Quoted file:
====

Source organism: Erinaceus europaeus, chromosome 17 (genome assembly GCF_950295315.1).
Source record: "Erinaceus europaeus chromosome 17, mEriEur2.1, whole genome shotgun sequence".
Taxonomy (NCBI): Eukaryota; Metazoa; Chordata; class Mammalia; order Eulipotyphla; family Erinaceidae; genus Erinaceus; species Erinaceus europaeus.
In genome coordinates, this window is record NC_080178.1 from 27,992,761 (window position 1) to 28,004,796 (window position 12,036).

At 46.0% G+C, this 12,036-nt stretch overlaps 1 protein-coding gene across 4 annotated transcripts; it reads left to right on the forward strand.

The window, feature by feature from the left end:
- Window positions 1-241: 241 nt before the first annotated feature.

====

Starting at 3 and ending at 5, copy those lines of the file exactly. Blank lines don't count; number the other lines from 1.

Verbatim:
Taxonomy (NCBI): Eukaryota; Metazoa; Chordata; class Mammalia; order Eulipotyphla; family Erinaceidae; genus Erinaceus; species Erinaceus europaeus.
In genome coordinates, this window is record NC_080178.1 from 27,992,761 (window position 1) to 28,004,796 (window position 12,036).

At 46.0% G+C, this 12,036-nt stretch overlaps 1 protein-coding gene across 4 annotated transcripts; it reads left to right on the forward strand.